Winter solstice and good riddance to 2021

I don’t know about you, but I am ready to start fresh for 2022. I am done with 2021 and counting the days until it is over. Back in August and September, I had plans to push myself and my little business for the holidays, but just before Halloween even hit, a glut of red and green things started appearing in the stores. My stomach turned and I hit the brakes. It’s not all about consuming and accumulating more junk. It’s not about the frantic sales and the money to be made during Christmas, and it’s not about any religious sentiments or beliefs for me either. It’s about slowing down⏤my natural instinct to hibernate and rest. Time to reflect and take stock by appreciating the here and now and what we have (which is what we should be doing each and every day, yes?). And so I have been doing some artwork because that is my sanctuary⏤the place where things make sense to me.

In addition to a drawing a new design for coloring (more on the Winter Wolves below) I have been taking pages out of my newest Creative Companion (2022) and coloring them. The first one I completed was Juno (an arty nod to the newest member of my family). I used a blade to cut the image out of the book (which is printed on what many know as “Create Space” paper) and used mostly Tombow Irojiten pencils. I also used a Caran d’Ache Buff Titanium pencil (801 to be precise) to blend my colors and give the image a softer, almost timeworn, vintage look. A Caran d’Ache Blender Bright stick was also used to bring up some of the colors a notch (saturate them). If you use the colorless Blender Bright, be sure it is your final layer because it does have a tendency to crush what’s left of your paper tooth. The good news is that while the Blender Bright mixes and unifies your colors, it also burnishes them with a somewhat glossy finish that “locks” them in and can make the treated areas of your art water-resistant. It also increases lightfastness so even if your colored pencils are not highly rated, the Blender Bright will protect them from fading a bit.

Another tool I use when coloring is, of course, my color charts. I started charting my pencils in the original Big Book of Color Charts (on Amazon) last year, but once I had my own spiral-bound copy of the Artists Edition of the book that came out this year, I cut pages out of the original book and folded them to fit inside my zippered pencil cases for quick reference. It works really well, especially when my desk starts to get a little crowded, and I don’t feel like the time I put into charting my favorite brands in the original book has gone to waste. I use the heck out of my charts!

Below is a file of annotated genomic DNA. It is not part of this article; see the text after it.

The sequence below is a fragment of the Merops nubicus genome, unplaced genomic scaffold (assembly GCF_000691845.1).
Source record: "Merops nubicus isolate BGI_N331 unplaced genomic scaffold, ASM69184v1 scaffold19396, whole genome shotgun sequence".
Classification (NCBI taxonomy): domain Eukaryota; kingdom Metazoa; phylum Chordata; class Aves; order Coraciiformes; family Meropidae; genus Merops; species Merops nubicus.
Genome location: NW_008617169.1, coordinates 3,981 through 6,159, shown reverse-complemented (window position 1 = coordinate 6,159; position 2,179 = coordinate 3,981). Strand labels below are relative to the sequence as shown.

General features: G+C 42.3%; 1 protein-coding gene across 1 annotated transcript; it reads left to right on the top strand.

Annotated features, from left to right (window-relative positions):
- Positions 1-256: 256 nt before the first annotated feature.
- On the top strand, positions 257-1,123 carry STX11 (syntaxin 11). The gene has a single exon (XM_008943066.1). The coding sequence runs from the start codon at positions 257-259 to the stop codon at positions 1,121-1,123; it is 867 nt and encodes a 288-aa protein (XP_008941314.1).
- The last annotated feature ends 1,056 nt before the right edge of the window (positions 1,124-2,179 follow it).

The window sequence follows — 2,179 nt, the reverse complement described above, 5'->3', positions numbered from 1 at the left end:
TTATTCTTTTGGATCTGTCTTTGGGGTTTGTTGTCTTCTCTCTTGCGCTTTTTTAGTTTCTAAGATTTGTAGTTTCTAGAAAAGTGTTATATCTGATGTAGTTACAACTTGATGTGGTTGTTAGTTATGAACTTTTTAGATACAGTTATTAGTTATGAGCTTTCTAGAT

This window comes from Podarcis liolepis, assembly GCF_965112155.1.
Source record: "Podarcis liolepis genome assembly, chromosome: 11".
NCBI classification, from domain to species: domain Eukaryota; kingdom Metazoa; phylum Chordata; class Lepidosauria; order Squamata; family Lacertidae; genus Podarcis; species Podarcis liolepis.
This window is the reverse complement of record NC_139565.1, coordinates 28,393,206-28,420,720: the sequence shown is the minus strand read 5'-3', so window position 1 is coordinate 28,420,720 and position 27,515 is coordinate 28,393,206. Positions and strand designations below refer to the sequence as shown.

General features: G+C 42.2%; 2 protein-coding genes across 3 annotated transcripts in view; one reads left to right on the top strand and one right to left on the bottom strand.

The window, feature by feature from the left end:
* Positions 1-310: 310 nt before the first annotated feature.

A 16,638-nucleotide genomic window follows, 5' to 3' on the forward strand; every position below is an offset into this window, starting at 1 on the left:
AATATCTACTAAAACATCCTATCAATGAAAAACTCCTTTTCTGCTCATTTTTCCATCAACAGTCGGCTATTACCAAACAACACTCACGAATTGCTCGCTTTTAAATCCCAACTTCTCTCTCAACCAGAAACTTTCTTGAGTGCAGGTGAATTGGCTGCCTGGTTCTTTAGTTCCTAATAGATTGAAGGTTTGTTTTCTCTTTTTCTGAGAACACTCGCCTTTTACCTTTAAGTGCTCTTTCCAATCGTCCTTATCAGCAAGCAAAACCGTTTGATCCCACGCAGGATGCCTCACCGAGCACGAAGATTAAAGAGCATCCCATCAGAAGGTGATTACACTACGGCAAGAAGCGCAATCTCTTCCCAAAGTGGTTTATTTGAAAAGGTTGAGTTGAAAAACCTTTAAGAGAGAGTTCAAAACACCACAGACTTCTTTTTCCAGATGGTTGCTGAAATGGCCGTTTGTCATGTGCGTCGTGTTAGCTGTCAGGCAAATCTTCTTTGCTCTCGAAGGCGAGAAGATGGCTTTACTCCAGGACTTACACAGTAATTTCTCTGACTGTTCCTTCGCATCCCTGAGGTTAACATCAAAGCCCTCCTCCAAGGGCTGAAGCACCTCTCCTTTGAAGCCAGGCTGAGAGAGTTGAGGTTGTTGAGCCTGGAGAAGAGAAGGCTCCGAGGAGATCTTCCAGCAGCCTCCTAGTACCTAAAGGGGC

The second piece I colored was a fancy little bird using the same Irojiten pencils and Caran d’Ache blenders. I grabbed a little video of the process (layers of Irojiten, blending with the Buff Titanium and the Blender Bright) so you can see what I am talking about.

Here is the finished bird. The original line art for this design in the 2022 Creative Companion does not have much in the background, so I added the cloud shapes and used sharp Irojitens to draw designs (mostly vines, dots and flowers) over two light layers of background color. From there, I used the Buff Titanium (and the white Luminance pencil) to soften and blend. For the brown branch, used the Blender Bright so my colors were more saturated and intense (instead of soft and muted).

Next, I colored a cat and then a horse from the Creative Companion using the same technique⏤same materials, same paper. It’s a technique that I usually seem to gravitate toward⏤my style maybe? It’s something I have been thinking about lately as I watch other colorists foster their owns styles whether they realize they are developing them or not. Are there any colorists you know who, when seeing their work, you know it’s theirs right away?

I also hate to admit this since I can be a big paper snob, but sometimes I really, really enjoy working on the “Create Space” paper. It has nice tooth and is pretty tough even though it is definitely on the thin side, and for this particular technique I use, it works great⏤better than some of the smoother card stocks I typically use. For what it’s worth … you can buy the best of the best (paper and pencils and paints) but they all have their own personalities and some play together better than others. It’s all in the combo so never be afraid to experiment to see what works best for you and the art supplies, paper and books you have available.

So the Winter Wolves … if you made it this far, I have something exciting to share. This new design is available on Etsy and here on my website, but if you belong to the Ruby Charm Colors Facebook community, I am offering it as a free download as a special thank you to everyone who has stuck with me through 2021–all my tragedies and milestones . I truly appreciate each and every one of you!

In the meantime, enjoy these two colorings of the Winter Wolves by Paula Stone Leach (left) and Betty Hung (right)⏤I am so blessed to have such wonderful friends who are willing to color my lines!

Have a wonderful holiday season everyone⏤stay healthy and stay creative!

Big love from the hermit of 2021!